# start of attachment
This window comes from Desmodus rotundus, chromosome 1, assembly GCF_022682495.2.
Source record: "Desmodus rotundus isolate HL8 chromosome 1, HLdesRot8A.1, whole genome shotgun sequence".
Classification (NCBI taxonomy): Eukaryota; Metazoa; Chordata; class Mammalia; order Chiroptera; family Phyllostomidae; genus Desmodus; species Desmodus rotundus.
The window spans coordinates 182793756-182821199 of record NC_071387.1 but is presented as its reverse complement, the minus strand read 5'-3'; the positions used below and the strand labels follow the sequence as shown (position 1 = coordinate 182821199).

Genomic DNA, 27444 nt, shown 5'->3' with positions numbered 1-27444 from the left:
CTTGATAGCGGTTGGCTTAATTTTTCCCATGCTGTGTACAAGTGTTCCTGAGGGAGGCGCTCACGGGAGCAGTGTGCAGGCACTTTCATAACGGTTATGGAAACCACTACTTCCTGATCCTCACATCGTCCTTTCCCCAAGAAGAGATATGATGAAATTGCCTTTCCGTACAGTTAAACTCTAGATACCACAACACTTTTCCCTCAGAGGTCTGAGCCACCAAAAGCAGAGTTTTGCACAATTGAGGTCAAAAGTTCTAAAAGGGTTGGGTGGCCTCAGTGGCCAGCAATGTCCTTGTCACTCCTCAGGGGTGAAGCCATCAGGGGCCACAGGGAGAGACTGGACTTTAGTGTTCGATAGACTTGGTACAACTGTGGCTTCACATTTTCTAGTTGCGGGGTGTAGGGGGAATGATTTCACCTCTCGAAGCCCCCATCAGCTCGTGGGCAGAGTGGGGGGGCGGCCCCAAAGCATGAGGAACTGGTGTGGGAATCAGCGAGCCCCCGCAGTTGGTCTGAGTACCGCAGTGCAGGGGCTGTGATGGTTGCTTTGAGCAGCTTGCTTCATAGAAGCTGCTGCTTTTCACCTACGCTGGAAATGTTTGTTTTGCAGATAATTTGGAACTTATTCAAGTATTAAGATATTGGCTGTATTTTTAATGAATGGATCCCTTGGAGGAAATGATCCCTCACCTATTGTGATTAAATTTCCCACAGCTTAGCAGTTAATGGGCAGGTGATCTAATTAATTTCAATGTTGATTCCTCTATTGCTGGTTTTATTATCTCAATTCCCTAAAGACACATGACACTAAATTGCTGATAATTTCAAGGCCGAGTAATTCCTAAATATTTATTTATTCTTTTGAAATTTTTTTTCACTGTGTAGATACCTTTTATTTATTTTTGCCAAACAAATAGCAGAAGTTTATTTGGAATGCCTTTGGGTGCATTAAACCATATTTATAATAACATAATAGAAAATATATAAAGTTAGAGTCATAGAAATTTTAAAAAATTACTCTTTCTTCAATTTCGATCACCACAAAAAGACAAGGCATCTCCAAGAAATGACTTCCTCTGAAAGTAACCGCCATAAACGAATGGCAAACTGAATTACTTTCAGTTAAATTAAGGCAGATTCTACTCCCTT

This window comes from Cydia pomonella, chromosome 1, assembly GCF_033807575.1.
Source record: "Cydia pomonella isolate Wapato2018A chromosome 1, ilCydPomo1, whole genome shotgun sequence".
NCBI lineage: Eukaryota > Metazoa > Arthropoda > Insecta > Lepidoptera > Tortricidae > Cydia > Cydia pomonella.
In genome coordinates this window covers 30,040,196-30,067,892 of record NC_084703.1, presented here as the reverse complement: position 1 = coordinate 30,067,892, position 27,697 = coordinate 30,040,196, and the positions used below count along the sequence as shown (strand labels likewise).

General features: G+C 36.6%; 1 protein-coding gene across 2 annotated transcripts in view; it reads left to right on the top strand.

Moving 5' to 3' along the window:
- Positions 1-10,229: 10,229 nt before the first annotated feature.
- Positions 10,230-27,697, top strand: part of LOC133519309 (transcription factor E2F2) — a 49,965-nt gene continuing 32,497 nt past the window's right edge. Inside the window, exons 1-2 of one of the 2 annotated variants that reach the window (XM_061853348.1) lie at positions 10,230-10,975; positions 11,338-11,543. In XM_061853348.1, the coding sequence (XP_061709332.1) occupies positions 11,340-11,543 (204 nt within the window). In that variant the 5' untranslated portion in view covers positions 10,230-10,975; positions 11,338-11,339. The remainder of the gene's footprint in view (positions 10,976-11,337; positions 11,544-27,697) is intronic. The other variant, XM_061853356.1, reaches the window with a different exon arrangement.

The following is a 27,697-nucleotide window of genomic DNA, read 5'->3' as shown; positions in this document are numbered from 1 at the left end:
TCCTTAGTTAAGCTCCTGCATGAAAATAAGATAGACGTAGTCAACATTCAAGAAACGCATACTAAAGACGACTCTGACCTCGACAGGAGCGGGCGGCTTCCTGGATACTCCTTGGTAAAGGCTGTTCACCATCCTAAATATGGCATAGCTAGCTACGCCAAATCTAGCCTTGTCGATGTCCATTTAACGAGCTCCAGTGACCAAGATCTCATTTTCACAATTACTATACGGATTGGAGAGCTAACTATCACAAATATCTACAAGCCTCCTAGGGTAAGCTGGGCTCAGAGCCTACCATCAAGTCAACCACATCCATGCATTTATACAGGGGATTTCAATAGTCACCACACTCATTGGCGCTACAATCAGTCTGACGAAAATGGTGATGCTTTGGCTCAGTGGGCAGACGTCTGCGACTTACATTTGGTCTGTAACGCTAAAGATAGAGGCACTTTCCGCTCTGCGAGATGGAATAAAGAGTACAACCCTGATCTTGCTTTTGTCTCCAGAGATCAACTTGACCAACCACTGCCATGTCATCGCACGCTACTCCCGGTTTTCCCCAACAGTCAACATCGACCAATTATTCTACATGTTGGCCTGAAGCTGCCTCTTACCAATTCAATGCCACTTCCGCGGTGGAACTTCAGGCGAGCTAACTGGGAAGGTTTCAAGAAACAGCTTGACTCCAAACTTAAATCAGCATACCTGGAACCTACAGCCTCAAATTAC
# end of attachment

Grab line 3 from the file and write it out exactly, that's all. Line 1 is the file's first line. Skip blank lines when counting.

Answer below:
Classification (NCBI taxonomy): Eukaryota; Metazoa; Chordata; class Mammalia; order Chiroptera; family Phyllostomidae; genus Desmodus; species Desmodus rotundus.